Should You Buy The Wendy's Company (NASDAQ:WEN) For Its Upcoming Dividend?

·4 min read

Regular readers will know that we love our dividends at Simply Wall St, which is why it's exciting to see The Wendy's Company (NASDAQ:WEN) is about to trade ex-dividend in the next four days. Typically, the ex-dividend date is one business day before the record date which is the date on which a company determines the shareholders eligible to receive a dividend. The ex-dividend date is important as the process of settlement involves two full business days. So if you miss that date, you would not show up on the company's books on the record date. Accordingly, Wendy's investors that purchase the stock on or after the 30th of November will not receive the dividend, which will be paid on the 15th of December.

The company's next dividend payment will be US$0.12 per share, and in the last 12 months, the company paid a total of US$0.48 per share. Based on the last year's worth of payments, Wendy's has a trailing yield of 2.2% on the current stock price of $21.9. Dividends are an important source of income to many shareholders, but the health of the business is crucial to maintaining those dividends. That's why we should always check whether the dividend payments appear sustainable, and if the company is growing.

See our latest analysis for Wendy's

Dividends are usually paid out of company profits, so if a company pays out more than it earned then its dividend is usually at greater risk of being cut. Fortunately Wendy's's payout ratio is modest, at just 45% of profit. A useful secondary check can be to evaluate whether Wendy's generated enough free cash flow to afford its dividend. Fortunately, it paid out only 29% of its free cash flow in the past year.

It's encouraging to see that the dividend is covered by both profit and cash flow. This generally suggests the dividend is sustainable, as long as earnings don't drop precipitously.

Click here to see the company's payout ratio, plus analyst estimates of its future dividends.

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historic-dividend

Have Earnings And Dividends Been Growing?

Stocks in companies that generate sustainable earnings growth often make the best dividend prospects, as it is easier to lift the dividend when earnings are rising. If earnings fall far enough, the company could be forced to cut its dividend. For this reason, we're glad to see Wendy's's earnings per share have risen 14% per annum over the last five years. Earnings per share are growing rapidly and the company is keeping more than half of its earnings within the business; an attractive combination which could suggest the company is focused on reinvesting to grow earnings further. This will make it easier to fund future growth efforts and we think this is an attractive combination - plus the dividend can always be increased later.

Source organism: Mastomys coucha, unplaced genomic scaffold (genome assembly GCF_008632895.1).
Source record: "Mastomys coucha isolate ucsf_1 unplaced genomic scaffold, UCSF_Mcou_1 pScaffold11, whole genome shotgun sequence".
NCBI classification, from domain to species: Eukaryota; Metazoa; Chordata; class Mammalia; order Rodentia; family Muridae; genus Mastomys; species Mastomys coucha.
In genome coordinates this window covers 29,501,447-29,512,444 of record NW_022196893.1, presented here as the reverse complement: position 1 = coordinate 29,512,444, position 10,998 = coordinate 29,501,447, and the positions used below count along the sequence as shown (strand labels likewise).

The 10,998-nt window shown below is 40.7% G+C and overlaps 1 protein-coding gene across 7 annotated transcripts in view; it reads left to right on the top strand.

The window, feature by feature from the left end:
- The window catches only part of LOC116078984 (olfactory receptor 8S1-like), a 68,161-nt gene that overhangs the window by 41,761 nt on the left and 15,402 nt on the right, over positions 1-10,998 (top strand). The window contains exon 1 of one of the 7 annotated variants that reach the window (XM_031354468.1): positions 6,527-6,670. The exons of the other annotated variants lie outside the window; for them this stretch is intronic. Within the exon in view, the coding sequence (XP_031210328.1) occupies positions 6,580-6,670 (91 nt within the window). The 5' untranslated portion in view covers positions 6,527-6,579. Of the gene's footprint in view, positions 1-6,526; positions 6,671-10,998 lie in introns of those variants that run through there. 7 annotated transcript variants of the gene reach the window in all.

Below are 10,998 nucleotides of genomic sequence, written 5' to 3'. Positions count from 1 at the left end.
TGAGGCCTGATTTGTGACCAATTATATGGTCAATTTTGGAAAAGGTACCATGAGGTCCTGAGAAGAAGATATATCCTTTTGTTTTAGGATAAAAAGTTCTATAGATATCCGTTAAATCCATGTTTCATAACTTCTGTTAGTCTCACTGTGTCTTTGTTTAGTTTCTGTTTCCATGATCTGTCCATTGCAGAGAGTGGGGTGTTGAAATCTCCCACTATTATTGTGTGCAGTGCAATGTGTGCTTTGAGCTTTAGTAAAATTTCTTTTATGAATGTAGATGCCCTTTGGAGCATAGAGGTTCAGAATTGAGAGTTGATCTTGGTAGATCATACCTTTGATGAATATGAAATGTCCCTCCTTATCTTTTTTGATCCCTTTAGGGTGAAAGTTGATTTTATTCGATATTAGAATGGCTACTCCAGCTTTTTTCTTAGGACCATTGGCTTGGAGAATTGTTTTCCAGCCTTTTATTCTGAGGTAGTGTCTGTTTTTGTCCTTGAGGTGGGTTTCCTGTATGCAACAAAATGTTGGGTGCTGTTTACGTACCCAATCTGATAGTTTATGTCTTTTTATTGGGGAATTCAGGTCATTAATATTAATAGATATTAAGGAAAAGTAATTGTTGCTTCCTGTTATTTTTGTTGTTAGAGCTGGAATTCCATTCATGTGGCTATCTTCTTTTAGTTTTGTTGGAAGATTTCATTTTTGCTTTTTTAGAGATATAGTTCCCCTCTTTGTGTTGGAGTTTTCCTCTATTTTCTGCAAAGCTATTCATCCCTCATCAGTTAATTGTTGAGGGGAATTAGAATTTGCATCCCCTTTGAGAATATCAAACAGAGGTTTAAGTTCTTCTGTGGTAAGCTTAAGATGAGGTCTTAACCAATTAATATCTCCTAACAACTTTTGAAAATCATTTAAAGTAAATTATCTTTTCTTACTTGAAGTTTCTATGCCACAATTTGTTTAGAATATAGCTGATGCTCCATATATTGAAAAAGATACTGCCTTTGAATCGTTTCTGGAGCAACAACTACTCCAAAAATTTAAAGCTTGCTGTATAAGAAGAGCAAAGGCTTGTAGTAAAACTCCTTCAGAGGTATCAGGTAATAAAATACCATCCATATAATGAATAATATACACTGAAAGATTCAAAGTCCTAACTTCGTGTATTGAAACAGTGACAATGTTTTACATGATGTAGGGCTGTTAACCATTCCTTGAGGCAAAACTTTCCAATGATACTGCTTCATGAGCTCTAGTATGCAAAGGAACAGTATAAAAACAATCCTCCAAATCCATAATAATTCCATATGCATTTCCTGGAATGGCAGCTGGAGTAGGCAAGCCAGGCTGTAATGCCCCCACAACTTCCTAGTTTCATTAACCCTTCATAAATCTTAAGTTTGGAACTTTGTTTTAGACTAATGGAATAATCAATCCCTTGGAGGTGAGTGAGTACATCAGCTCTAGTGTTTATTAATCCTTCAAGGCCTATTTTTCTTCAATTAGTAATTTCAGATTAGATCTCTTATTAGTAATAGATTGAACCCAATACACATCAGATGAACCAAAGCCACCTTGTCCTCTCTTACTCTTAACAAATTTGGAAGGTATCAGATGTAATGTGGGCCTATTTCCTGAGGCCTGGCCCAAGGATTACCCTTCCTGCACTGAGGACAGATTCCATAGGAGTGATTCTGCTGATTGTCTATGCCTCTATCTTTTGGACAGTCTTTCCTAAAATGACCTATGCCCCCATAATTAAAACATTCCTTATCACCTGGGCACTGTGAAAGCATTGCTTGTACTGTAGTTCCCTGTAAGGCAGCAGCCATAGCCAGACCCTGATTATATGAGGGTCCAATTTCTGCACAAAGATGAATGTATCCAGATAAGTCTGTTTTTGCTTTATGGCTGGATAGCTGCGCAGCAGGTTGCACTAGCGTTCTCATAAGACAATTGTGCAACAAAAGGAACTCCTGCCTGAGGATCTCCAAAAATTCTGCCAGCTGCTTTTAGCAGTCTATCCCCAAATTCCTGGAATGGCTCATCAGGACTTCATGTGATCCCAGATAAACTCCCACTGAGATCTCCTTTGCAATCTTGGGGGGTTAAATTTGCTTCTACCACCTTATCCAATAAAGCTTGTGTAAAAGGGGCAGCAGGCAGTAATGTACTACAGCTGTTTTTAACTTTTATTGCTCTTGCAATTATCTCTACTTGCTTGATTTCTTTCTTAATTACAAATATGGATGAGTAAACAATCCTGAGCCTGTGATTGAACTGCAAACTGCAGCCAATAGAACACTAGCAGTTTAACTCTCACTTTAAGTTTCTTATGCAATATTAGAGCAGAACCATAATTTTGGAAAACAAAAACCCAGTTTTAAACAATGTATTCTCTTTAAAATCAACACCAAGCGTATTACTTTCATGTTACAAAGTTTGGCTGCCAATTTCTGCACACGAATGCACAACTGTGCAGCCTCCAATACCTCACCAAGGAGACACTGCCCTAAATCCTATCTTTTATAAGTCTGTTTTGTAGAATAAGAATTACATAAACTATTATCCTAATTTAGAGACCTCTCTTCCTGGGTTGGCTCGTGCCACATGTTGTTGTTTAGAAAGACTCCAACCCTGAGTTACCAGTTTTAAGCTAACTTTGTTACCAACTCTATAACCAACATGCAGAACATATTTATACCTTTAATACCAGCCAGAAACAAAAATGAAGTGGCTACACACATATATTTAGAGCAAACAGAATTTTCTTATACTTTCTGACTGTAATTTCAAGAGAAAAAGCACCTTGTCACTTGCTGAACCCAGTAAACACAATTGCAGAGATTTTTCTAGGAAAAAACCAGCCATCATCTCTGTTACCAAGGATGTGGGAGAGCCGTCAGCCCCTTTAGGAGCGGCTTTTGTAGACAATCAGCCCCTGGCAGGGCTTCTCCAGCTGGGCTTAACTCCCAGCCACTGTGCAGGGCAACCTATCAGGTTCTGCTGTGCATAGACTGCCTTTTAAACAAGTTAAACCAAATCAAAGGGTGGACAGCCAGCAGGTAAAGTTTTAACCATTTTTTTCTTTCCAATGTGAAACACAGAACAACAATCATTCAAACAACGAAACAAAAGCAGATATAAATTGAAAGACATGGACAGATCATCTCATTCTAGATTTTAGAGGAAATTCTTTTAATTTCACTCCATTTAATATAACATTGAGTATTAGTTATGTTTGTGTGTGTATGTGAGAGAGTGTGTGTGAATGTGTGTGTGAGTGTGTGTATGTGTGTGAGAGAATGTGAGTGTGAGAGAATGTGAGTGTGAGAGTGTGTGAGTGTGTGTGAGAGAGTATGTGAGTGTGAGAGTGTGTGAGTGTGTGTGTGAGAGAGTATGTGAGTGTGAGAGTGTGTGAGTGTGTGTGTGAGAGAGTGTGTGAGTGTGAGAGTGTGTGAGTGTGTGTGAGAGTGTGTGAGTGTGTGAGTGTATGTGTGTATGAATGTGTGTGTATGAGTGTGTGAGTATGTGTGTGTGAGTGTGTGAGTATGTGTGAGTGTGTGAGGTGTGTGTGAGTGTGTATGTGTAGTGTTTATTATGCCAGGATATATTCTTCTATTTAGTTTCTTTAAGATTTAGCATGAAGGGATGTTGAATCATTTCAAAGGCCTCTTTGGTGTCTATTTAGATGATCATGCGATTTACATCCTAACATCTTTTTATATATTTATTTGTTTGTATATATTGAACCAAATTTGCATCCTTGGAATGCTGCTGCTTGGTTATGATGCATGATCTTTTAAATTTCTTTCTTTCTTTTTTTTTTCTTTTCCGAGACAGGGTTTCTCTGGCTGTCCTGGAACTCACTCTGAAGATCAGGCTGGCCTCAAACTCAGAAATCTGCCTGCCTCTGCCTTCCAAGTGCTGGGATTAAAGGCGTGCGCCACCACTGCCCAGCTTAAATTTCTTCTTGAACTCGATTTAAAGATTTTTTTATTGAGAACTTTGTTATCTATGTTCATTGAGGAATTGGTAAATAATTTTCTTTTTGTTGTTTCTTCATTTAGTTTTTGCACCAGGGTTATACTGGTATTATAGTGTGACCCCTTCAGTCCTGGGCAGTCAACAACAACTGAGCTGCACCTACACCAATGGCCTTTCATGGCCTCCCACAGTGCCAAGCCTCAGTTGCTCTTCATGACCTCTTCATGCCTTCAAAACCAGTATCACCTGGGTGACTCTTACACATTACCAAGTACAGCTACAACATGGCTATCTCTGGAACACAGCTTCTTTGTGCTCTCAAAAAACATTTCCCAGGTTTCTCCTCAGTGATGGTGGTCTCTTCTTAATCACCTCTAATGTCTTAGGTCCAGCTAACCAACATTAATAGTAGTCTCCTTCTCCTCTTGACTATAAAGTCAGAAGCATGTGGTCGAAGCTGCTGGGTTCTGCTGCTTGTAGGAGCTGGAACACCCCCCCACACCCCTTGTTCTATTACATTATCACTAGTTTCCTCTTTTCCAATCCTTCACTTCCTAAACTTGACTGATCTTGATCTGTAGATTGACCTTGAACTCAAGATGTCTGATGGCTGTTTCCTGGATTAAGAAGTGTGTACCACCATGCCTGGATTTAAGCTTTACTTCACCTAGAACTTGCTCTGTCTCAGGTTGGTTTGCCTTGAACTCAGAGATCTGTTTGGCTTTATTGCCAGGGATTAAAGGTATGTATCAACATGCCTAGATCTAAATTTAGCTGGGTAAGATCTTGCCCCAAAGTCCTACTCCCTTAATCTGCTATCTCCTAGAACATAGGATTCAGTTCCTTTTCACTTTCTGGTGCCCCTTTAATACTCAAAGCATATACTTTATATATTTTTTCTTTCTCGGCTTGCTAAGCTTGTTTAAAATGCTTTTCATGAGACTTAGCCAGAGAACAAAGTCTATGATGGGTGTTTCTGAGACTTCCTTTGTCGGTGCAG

Another key way to measure a company's dividend prospects is by measuring its historical rate of dividend growth. In the past 10 years, Wendy's has increased its dividend at approximately 20% a year on average. It's great to see earnings per share growing rapidly over several years, and dividends per share growing right along with it.

To Sum It Up

Should investors buy Wendy's for the upcoming dividend? Wendy's has grown its earnings per share while simultaneously reinvesting in the business. Unfortunately it's cut the dividend at least once in the past 10 years, but the conservative payout ratio makes the current dividend look sustainable. It's a promising combination that should mark this company worthy of closer attention.

With that in mind, a critical part of thorough stock research is being aware of any risks that stock currently faces. For instance, we've identified 2 warning signs for Wendy's (1 is a bit unpleasant) you should be aware of.

A common investment mistake is buying the first interesting stock you see. Here you can find a list of promising dividend stocks with a greater than 2% yield and an upcoming dividend.

This article by Simply Wall St is general in nature. We provide commentary based on historical data and analyst forecasts only using an unbiased methodology and our articles are not intended to be financial advice. It does not constitute a recommendation to buy or sell any stock, and does not take account of your objectives, or your financial situation. We aim to bring you long-term focused analysis driven by fundamental data. Note that our analysis may not factor in the latest price-sensitive company announcements or qualitative material. Simply Wall St has no position in any stocks mentioned.

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